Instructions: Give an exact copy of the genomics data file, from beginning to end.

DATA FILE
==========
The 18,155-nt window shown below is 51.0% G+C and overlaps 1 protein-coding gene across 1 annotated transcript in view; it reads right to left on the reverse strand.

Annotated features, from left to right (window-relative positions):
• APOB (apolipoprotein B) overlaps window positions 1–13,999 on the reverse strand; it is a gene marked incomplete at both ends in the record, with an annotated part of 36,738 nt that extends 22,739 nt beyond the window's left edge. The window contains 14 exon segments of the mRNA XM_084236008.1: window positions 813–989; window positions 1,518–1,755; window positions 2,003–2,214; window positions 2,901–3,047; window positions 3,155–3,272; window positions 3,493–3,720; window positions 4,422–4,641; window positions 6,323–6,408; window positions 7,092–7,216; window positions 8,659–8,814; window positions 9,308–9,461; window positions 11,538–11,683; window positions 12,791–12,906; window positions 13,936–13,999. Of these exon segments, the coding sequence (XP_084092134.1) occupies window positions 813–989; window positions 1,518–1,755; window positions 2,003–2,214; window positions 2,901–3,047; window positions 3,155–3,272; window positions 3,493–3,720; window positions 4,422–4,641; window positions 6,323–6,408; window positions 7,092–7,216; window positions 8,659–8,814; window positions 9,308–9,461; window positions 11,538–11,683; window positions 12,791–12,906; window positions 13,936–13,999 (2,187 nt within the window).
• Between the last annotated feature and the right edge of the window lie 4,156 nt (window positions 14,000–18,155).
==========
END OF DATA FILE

The 18,155-nt window shown below is 51.0% G+C and overlaps 1 protein-coding gene across 1 annotated transcript in view; it reads right to left on the reverse strand.

Annotated features, from left to right (window-relative positions):
• APOB (apolipoprotein B) overlaps window positions 1–13,999 on the reverse strand; it is a gene marked incomplete at both ends in the record, with an annotated part of 36,738 nt that extends 22,739 nt beyond the window's left edge. The window contains 14 exon segments of the mRNA XM_084236008.1: window positions 813–989; window positions 1,518–1,755; window positions 2,003–2,214; window positions 2,901–3,047; window positions 3,155–3,272; window positions 3,493–3,720; window positions 4,422–4,641; window positions 6,323–6,408; window positions 7,092–7,216; window positions 8,659–8,814; window positions 9,308–9,461; window positions 11,538–11,683; window positions 12,791–12,906; window positions 13,936–13,999. Of these exon segments, the coding sequence (XP_084092134.1) occupies window positions 813–989; window positions 1,518–1,755; window positions 2,003–2,214; window positions 2,901–3,047; window positions 3,155–3,272; window positions 3,493–3,720; window positions 4,422–4,641; window positions 6,323–6,408; window positions 7,092–7,216; window positions 8,659–8,814; window positions 9,308–9,461; window positions 11,538–11,683; window positions 12,791–12,906; window positions 13,936–13,999 (2,187 nt within the window).
• Between the last annotated feature and the right edge of the window lie 4,156 nt (window positions 14,000–18,155).